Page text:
Here in Greater Cincinnati, Hamilton County is still struggling under the cost of building Paul Brown Stadium for the Bengals, GABP for the Reds and the massive riverfront garages that support The Banks development.
County commissioners voted last year to cut in half the property tax rollback that was part of the stadium sales tax vote in 1996. That will add $10 million to the county’s ailing sales tax fund this year.
Commissioners also voted to use any casino tax revenues that the county gets to help balance the fund, which county officials have estimated will total $5 million to $6 million this year.
Those steps don’t solve the county’s sales tax fund problem, Hamilton County Administrator Christian Sigman said, but they certainly help reduce the structural imbalance.
Despite those troubles, Sigman said he absolutely views the ballpark as an economic driver for the region – largely because of the Banks project and other development around it.
“If you didn’t have the Banks development right up against it, if you didn’t have the park right up against it, it would be like any other urban stadium in America. People would just go home,” Sigman said. “All of it together drives the economic activity.”
Businesses say team is 'demand generator'
It’s hard to argue with local business owners who see Reds fans spend money during the season. The spending is strongest when the team is winning, business owners say, but it’s good even when the Reds aren’t doing as well on the field.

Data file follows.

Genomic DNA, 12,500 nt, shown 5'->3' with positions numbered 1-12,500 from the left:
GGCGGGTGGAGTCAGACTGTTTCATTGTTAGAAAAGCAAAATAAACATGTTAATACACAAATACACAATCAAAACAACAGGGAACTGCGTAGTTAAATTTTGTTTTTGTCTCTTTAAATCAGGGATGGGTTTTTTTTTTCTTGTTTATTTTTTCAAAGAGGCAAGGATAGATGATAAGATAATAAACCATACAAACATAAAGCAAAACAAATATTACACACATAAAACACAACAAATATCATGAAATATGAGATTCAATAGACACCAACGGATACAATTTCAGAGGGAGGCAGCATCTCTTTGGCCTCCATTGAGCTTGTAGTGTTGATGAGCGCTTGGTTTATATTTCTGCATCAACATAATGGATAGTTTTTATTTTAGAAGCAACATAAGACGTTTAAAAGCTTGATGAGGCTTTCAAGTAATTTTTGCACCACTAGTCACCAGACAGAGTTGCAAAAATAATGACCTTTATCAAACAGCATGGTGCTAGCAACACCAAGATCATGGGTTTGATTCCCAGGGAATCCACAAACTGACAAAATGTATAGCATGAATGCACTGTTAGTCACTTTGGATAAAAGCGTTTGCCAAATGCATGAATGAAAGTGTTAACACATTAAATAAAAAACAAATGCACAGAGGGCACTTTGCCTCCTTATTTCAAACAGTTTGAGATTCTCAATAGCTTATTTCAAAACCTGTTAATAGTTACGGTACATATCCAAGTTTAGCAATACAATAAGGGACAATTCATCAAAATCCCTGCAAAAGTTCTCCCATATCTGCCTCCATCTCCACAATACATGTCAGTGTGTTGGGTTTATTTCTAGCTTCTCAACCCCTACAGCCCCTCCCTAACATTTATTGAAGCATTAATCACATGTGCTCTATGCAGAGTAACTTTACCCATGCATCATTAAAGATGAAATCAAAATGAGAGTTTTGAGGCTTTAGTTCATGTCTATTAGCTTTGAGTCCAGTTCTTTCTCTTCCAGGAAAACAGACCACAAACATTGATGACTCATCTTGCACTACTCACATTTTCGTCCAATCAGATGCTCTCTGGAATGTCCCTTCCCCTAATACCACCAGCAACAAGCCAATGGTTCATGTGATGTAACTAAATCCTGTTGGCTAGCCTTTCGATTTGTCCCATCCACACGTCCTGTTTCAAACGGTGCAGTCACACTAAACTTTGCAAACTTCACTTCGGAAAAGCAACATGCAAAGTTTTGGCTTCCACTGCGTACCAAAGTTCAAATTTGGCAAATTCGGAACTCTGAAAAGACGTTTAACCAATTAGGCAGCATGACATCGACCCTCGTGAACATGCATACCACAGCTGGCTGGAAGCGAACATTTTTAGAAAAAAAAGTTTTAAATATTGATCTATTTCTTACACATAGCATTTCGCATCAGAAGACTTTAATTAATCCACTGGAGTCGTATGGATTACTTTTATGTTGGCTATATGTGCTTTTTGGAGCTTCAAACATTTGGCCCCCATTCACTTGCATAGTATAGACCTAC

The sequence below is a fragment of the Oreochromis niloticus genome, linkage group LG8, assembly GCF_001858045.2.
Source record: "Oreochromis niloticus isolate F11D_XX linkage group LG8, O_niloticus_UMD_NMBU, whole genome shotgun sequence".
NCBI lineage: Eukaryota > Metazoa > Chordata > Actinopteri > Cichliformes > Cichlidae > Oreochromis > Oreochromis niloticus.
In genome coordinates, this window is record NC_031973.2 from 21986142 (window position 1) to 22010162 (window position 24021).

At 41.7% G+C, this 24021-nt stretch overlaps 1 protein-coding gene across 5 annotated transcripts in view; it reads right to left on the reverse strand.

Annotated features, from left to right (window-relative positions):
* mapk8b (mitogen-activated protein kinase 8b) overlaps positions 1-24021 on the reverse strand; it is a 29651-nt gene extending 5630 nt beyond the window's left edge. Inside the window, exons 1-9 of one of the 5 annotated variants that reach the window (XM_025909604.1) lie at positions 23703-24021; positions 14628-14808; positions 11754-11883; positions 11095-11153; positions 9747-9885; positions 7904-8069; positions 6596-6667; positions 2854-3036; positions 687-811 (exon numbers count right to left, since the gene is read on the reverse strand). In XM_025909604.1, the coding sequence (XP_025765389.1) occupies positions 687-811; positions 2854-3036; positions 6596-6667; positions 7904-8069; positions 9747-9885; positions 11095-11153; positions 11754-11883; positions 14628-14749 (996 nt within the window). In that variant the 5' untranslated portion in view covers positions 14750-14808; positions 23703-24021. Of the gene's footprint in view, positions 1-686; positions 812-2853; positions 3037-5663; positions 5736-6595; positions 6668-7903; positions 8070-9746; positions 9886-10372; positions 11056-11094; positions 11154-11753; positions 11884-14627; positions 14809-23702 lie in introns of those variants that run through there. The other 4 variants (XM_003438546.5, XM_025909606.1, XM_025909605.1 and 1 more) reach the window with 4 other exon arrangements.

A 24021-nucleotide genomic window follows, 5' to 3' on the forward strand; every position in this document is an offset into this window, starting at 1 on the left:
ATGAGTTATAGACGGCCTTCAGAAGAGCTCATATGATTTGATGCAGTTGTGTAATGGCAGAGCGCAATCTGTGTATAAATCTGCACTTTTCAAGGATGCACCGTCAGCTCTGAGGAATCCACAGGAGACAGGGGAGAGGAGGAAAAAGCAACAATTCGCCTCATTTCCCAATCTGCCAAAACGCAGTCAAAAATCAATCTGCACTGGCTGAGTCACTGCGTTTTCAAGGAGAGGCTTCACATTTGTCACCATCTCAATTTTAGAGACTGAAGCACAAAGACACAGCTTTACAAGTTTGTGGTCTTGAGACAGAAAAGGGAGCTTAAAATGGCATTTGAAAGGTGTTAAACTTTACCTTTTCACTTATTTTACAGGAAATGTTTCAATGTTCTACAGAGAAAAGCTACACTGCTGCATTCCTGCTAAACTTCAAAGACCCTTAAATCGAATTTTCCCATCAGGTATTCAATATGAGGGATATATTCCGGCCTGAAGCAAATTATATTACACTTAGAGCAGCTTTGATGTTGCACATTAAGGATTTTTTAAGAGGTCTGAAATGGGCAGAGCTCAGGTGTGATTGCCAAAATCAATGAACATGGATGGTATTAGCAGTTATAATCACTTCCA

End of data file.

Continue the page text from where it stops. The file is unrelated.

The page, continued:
The 456-room Westin Cincinnati hotel typically books an extra 50 rooms when the Reds have home games on the weekend, said General Manager Wayne Bodington. And he said other downtown hotels see a boost during the season, too.
“I don’t think there’s any question but that they’re a big demand generator for hotels in Cincinnati – particularly downtown properties,” he said.
This will be the first Opening Day and Reds season for owners of Horseshoe Casino Cincinnati, but the casino is banking on the team, too.
The casino has paid for prominent outfield signage inside GABP and a branded section in the ballpark’s Champions Club, an exclusive area along the first base line, said spokeswoman Jennifer Kulczycki.
The casino also is planning to buy seats as perks for its best customers throughout the season, she said. No shuttles between the two venues are planned at this point.
Koch Sporting Goods has been benefiting from the team for years. The store is three blocks from the riverfront on Fourth Street and gets twice as much foot traffic when the Reds play at home, said store manager Greg Koch.
Koch doesn’t necessarily think that means the stadium sales tax has delivered on its promise of regional economic prosperity, though.
He thinks business has been better in recent years largely because of the way the team is being managed and the fact that the Reds have been winning.
“The players that they have are fun to watch, and there’s some excitement,” he said. “The Reds have kept players around, which is really intelligent.”